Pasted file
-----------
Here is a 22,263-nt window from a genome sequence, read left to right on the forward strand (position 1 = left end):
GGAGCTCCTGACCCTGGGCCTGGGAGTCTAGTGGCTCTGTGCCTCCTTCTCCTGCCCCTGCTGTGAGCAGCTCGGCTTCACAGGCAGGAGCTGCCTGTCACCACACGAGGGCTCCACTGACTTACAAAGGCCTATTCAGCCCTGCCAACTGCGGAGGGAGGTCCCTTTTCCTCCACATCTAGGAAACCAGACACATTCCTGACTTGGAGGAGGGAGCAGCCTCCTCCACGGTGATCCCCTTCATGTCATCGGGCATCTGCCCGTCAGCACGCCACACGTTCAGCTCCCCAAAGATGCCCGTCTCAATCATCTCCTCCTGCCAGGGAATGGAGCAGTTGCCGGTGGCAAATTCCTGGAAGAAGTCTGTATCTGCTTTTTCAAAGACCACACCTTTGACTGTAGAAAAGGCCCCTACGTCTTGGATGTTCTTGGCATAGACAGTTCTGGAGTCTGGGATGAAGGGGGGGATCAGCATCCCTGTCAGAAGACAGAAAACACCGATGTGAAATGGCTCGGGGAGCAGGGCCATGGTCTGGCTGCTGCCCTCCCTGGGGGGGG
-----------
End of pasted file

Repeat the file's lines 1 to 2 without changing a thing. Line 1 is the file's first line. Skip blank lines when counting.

Here is a 22,263-nt window from a genome sequence, read left to right on the forward strand (position 1 = left end):
GGAGCTCCTGACCCTGGGCCTGGGAGTCTAGTGGCTCTGTGCCTCCTTCTCCTGCCCCTGCTGTGAGCAGCTCGGCTTCACAGGCAGGAGCTGCCTGTCACCACACGAGGGCTCCACTGACTTACAAAGGCCTATTCAGCCCTGCCAACTGCGGAGGGAGGTCCCTTTTCCTCCACATCTAGGAAACCAGACACATTCCTGACTTGGAGGAGGGAGCAGCCTCCTCCACGGTGATCCCCTTCATGTCATCGGGCATCTGCCCGTCAGCACGCCACACGTTCAGCTCCCCAAAGATGCCCGTCTCAATCATCTCCTCCTGCCAGGGAATGGAGCAGTTGCCGGTGGCAAATTCCTGGAAGAAGTCTGTATCTGCTTTTTCAAAGACCACACCTTTGACTGTAGAAAAGGCCCCTACGTCTTGGATGTTCTTGGCATAGACAGTTCTGGAGTCTGGGATGAAGGGGGGGATCAGCATCCCTGTCAGAAGACAGAAAACACCGATGTGAAATGGCTCGGGGAGCAGGGCCATGGTCTGGCTGCTGCCCTCCCTGGGGGGGG